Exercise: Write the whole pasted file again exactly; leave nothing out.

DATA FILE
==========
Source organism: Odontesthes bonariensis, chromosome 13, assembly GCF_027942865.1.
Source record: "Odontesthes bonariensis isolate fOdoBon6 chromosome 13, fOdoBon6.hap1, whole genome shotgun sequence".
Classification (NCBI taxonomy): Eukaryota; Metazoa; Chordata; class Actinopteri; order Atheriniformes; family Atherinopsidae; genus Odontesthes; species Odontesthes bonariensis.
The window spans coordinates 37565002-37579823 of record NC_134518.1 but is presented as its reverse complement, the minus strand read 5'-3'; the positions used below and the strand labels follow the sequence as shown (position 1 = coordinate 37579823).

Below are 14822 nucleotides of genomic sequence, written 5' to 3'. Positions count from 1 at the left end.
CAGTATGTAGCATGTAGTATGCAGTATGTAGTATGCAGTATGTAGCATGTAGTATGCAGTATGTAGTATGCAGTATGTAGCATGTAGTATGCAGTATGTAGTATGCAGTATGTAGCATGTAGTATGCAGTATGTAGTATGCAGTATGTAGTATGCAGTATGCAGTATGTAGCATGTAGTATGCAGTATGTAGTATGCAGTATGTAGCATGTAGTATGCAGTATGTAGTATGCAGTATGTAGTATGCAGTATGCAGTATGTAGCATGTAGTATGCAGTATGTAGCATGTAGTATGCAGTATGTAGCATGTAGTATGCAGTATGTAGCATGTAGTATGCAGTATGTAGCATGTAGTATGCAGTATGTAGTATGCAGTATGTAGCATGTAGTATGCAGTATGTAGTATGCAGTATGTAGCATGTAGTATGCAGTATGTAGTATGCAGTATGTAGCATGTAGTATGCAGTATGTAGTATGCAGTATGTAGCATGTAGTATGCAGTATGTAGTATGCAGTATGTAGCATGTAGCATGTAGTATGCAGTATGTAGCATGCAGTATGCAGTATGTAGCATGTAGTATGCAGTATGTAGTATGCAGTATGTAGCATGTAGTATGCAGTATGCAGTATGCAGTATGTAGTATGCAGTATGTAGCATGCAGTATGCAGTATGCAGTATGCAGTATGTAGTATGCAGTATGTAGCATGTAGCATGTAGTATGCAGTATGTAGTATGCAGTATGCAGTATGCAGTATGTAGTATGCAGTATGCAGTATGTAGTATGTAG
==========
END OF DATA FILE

Source organism: Odontesthes bonariensis, chromosome 13, assembly GCF_027942865.1.
Source record: "Odontesthes bonariensis isolate fOdoBon6 chromosome 13, fOdoBon6.hap1, whole genome shotgun sequence".
Classification (NCBI taxonomy): Eukaryota; Metazoa; Chordata; class Actinopteri; order Atheriniformes; family Atherinopsidae; genus Odontesthes; species Odontesthes bonariensis.
The window spans coordinates 37565002-37579823 of record NC_134518.1 but is presented as its reverse complement, the minus strand read 5'-3'; the positions used below and the strand labels follow the sequence as shown (position 1 = coordinate 37579823).

Below are 14822 nucleotides of genomic sequence, written 5' to 3'. Positions count from 1 at the left end.
CAGTATGTAGCATGTAGTATGCAGTATGTAGTATGCAGTATGTAGCATGTAGTATGCAGTATGTAGTATGCAGTATGTAGCATGTAGTATGCAGTATGTAGTATGCAGTATGTAGCATGTAGTATGCAGTATGTAGTATGCAGTATGTAGTATGCAGTATGCAGTATGTAGCATGTAGTATGCAGTATGTAGTATGCAGTATGTAGCATGTAGTATGCAGTATGTAGTATGCAGTATGTAGTATGCAGTATGCAGTATGTAGCATGTAGTATGCAGTATGTAGCATGTAGTATGCAGTATGTAGCATGTAGTATGCAGTATGTAGCATGTAGTATGCAGTATGTAGCATGTAGTATGCAGTATGTAGTATGCAGTATGTAGCATGTAGTATGCAGTATGTAGTATGCAGTATGTAGCATGTAGTATGCAGTATGTAGTATGCAGTATGTAGCATGTAGTATGCAGTATGTAGTATGCAGTATGTAGCATGTAGTATGCAGTATGTAGTATGCAGTATGTAGCATGTAGCATGTAGTATGCAGTATGTAGCATGCAGTATGCAGTATGTAGCATGTAGTATGCAGTATGTAGTATGCAGTATGTAGCATGTAGTATGCAGTATGCAGTATGCAGTATGTAGTATGCAGTATGTAGCATGCAGTATGCAGTATGCAGTATGCAGTATGTAGTATGCAGTATGTAGCATGTAGCATGTAGTATGCAGTATGTAGTATGCAGTATGCAGTATGCAGTATGTAGTATGCAGTATGCAGTATGTAGTATGTAG